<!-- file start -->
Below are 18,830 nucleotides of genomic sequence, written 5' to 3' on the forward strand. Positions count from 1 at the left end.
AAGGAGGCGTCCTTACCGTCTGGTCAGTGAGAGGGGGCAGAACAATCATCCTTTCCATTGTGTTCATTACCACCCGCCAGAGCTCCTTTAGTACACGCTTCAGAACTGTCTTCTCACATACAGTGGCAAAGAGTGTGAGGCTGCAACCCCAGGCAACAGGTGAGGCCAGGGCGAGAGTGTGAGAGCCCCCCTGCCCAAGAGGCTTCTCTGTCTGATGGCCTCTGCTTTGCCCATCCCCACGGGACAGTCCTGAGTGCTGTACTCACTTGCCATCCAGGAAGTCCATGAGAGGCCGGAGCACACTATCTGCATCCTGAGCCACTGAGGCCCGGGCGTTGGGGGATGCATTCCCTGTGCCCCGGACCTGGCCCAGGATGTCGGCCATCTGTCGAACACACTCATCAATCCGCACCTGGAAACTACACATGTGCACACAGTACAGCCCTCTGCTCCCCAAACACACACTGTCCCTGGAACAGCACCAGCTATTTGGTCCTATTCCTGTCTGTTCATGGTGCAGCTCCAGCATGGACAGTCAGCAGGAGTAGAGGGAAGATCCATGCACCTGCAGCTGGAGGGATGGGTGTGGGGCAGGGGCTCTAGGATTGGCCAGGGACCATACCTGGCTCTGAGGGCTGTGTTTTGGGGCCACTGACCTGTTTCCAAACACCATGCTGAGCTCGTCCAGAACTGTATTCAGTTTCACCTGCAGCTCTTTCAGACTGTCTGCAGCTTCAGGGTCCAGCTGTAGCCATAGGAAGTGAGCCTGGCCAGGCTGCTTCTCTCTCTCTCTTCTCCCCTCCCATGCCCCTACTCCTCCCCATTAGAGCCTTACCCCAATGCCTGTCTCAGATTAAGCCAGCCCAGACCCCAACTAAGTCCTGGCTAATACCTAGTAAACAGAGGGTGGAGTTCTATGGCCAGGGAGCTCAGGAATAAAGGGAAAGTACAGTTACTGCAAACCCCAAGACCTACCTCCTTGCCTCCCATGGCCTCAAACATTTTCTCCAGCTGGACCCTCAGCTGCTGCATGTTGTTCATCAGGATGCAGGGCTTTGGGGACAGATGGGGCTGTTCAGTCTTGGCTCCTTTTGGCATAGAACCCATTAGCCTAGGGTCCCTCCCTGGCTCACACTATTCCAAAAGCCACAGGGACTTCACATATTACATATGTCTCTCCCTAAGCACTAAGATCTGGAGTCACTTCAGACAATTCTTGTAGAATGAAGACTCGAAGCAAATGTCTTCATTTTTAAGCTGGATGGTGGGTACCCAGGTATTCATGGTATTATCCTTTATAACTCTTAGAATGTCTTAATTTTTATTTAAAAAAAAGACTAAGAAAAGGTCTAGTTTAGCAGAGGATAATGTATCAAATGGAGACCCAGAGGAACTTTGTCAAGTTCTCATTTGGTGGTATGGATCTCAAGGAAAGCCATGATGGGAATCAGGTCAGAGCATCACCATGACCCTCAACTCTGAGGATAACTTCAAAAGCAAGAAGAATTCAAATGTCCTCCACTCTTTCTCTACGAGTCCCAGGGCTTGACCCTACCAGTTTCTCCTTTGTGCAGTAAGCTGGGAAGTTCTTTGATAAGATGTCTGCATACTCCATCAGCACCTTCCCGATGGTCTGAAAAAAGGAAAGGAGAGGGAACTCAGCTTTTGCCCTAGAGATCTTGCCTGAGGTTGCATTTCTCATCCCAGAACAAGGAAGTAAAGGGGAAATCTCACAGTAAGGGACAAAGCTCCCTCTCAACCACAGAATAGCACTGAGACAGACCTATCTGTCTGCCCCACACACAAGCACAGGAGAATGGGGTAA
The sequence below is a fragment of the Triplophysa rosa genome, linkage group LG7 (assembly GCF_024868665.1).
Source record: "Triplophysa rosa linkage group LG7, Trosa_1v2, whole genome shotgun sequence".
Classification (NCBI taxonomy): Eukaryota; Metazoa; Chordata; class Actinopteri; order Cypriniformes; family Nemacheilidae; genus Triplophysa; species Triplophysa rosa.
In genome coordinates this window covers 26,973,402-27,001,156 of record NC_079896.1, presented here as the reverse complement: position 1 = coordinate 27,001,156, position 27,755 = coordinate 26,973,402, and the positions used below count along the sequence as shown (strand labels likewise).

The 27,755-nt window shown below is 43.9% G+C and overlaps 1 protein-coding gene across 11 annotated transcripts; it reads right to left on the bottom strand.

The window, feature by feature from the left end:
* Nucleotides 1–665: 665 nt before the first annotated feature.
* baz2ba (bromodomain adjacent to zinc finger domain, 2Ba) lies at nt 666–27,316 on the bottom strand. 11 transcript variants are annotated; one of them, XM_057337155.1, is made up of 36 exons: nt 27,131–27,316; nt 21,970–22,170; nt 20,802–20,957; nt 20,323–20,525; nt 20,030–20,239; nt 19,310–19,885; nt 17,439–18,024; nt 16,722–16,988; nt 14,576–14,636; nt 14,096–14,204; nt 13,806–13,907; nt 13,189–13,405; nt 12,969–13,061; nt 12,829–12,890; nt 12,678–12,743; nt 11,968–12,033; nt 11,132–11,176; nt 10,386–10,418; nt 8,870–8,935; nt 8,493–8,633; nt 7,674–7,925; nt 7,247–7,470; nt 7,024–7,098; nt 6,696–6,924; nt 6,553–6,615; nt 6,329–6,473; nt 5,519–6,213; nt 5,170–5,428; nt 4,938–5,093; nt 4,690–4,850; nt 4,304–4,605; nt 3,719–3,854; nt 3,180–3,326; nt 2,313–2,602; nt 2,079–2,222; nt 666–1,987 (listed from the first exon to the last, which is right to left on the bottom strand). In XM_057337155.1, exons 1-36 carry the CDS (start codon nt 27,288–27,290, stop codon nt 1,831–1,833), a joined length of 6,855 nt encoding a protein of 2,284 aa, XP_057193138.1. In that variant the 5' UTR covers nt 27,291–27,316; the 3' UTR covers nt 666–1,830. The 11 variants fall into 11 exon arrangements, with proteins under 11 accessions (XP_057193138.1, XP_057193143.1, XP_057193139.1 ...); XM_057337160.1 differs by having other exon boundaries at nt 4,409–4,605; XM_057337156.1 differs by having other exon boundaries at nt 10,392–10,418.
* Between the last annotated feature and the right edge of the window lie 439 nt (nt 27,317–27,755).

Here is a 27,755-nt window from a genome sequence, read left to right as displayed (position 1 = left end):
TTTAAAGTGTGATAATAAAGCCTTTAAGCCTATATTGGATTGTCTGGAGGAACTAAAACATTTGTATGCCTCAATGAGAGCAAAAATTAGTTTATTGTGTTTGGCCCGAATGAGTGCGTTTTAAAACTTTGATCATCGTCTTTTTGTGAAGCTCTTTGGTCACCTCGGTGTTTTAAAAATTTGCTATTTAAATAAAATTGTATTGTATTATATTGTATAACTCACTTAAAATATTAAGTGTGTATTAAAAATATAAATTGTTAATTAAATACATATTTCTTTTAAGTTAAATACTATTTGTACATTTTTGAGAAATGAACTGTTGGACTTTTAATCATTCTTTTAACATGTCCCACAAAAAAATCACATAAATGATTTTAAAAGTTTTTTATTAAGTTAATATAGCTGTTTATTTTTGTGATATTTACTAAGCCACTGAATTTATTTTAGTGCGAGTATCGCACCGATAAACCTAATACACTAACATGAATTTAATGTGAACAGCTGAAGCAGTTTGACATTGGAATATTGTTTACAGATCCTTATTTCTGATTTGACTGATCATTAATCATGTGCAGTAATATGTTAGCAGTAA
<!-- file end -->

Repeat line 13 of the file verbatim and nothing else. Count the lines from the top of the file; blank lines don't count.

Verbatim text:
TTTAAAGTGTGATAATAAAGCCTTTAAGCCTATATTGGATTGTCTGGAGGAACTAAAACATTTGTATGCCTCAATGAGAGCAAAAATTAGTTTATTGTGTTTGGCCCGAATGAGTGCGTTTTAAAACTTTGATCATCGTCTTTTTGTGAAGCTCTTTGGTCACCTCGGTGTTTTAAAAATTTGCTATTTAAATAAAATTGTATTGTATTATATTGTATAACTCACTTAAAATATTAAGTGTGTATTAAAAATATAAATTGTTAATTAAATACATATTTCTTTTAAGTTAAATACTATTTGTACATTTTTGAGAAATGAACTGTTGGACTTTTAATCATTCTTTTAACATGTCCCACAAAAAAATCACATAAATGATTTTAAAAGTTTTTTATTAAGTTAATATAGCTGTTTATTTTTGTGATATTTACTAAGCCACTGAATTTATTTTAGTGCGAGTATCGCACCGATAAACCTAATACACTAACATGAATTTAATGTGAACAGCTGAAGCAGTTTGACATTGGAATATTGTTTACAGATCCTTATTTCTGATTTGACTGATCATTAATCATGTGCAGTAATATGTTAGCAGTAA